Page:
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Memory Needs a Landscape

The relationship between rural Irish communities and the land is both pragmatic and poetic, played out through intimacy with its anatomy: fields, boundaries, hedgerows, rights of way and historical provenance. Bernadette Kiely’s approach to landscape painting mines these psychological and physiological relationships as a site of labour, productivity, ownership and heritage. Traditional landscape painting tends to depict scenic views at the beginning or the end of the day, when people are absent and it is transformed into a form of poetry. For Kiely, daily labour provides inspiration in paintings that chronicle the cycle of farming life. In her recent exhibition, ‘Memory Needs a Landscape’, her subject is challenged by the most uncompromising grey shroud of a damp winter, which has encouraged an expansion in her stylistic range evident in the inclusion of more abstracted and conceptually-based monotypes within her folkish and mystical paintings.

The exhibition breaks with the solid painterly compositions that signified Kiely’s past work as she steps into unknown territories of flattened perspectives, washed surfaces and diminishing layers of thin paint. The transition is tentative and not yet resolved, but its inherent risk bears out through the artist’s skill and consistency across the exhibition. In each work, the original sketch remains evident as it untidily structures the painted forms between lines of smudged charcoal, graphite and paint. The effect is raw, reflecting a theme of coming to terms with change and adapting to an altered landscape, both in life and in art. Silence, River Nore documents the effects of unrelenting rainfall obliterating the horizon of the riverbank. In No Fun Today, a flooded playground sits at the literal and metaphorical edge of town and appears to be silently drifting downriver. It Could Be Graiguenamanagh I brings old fashioned Irish humour to temper frustration at increasingly mercurial weather patterns. In The Past is Present, it’s the Future Too, a farm gate and tarpaulin-covered mound are barely visible through mist and smoke, while the shadow of a farm worker stands by. It is neither poetic nor beautiful, but, without needing to be literal, it captures the damp monotony of an Irish winter.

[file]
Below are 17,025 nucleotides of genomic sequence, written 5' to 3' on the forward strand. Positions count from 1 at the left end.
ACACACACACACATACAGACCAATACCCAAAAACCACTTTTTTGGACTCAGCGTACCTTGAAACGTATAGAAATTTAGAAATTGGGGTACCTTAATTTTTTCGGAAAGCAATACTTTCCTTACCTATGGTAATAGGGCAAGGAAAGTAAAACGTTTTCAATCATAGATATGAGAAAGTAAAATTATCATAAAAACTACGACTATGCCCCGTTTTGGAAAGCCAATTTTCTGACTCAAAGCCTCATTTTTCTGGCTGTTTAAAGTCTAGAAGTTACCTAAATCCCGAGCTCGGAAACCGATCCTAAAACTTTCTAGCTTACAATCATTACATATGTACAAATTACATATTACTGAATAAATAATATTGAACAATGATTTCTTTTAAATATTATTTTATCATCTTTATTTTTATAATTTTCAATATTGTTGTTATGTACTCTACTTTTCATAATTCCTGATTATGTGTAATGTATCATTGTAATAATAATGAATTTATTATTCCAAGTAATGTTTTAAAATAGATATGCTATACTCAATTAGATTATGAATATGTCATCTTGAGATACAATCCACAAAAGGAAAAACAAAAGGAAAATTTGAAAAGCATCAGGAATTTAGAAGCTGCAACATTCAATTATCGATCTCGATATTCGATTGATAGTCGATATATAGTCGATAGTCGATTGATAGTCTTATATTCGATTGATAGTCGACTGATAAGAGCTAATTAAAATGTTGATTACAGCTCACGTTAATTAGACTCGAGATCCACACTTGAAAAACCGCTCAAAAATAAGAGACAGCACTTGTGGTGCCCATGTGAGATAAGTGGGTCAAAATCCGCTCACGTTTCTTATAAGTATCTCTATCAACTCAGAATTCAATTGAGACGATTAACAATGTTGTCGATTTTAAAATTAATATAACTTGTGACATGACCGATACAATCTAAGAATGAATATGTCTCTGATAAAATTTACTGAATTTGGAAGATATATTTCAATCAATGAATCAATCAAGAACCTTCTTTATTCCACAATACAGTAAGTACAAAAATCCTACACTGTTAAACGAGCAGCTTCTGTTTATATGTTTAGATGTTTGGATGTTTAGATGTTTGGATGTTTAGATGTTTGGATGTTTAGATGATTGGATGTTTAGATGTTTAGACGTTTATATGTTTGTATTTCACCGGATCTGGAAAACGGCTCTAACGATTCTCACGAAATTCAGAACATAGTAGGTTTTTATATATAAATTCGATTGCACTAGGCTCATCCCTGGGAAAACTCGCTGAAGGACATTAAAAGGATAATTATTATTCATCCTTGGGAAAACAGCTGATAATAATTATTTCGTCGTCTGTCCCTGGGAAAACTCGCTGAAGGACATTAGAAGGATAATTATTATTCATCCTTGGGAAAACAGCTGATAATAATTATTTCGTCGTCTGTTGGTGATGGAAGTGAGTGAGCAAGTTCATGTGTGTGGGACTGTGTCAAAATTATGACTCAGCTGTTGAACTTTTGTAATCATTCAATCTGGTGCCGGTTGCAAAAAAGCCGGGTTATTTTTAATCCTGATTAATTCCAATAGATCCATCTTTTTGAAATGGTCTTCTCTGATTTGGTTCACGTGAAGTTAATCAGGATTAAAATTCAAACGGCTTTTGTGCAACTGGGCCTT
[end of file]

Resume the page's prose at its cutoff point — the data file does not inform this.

A series of monotypes trace old ordnance maps with a convincing archival quality that implicates civil administration in the complex relationship between people and the land. Ordnance maps demarcate parishes, townlands and counties, and continue to have relevance in organising various aspects of social, cultural and civil life for rural communities. The King’s River (and Church), Old Map Image I and II track a tributary of the Nore that once had seven working mills dotted along its banks. Shadow Trees I, Flooded Land II and V, and Ground, County Home denote an artform that sits somewhere between cartography and drawing, pulling the viewer into an intimate investigation of detailed marks. Though brittle and threadbare, they convey the importance of title deeds and rights to land.

Rising Water is the most surprising work, made from a deliberately naïve perspective in both an emotional and a graphic sense. Similar in function to an ordnance map, this work reflects the significance of recording geographic phenomenon for civic purposes. Embedded in the composition is key visual information outlining the vulnerability of the area to rising waters, marked out in the waterline on higher ground – knowledge that will be usefully referenced for drainage solutions in the future. Contrasting with this pictorial diagram, in Rising Waters, River Nore, Kiely has worked up an image of a flooded field with striking lucidity using only a minimal application of charcoal, white chalk and water. These works underpin the metaphysical aspect of Kiely’s approach to landscape painting and her implicit acknowledgement of the land as a precious and fragile resource.

More poetic and allegorical are several paintings that focus on the spaces between tracts of working land: the boundaries of farms, the banks of rivers and, in one painting, a distant image of the mythically-significant Sliabh na mBan. Agricultural superstition in Ireland is extant where farmers sprinkle holy water along the edges and corners of fields to prevent piseogs from ruining their crops and livestock. The co-existence of modern farming with these practices highlights the elemental and sometimes contradictory nature of how farming communities think and feel about the land. Kiely paints The Garden I, Fading Landscape and Fading Memories in soft-focus, with feathery trees and undergrowth blurred by a mystical haze. When compared to weightier paintings such as Welcome to Claregalway II, the world they depict gradually materialises, just as the otherworlds of Túatha de Dannan and Tir Na nÓg emerge in Irish mythology. Kiely has pushed her painting to a place that digs deep, trying to distinguish the intangible from the tangible. In doing so she creates a kind of visual doublethink in which collective memory, folklore and ritual are at odds with twenty-first-century farming, climate change and civil bureaucracy.

– Carissa Farrell is a writer and curator based in Dublin.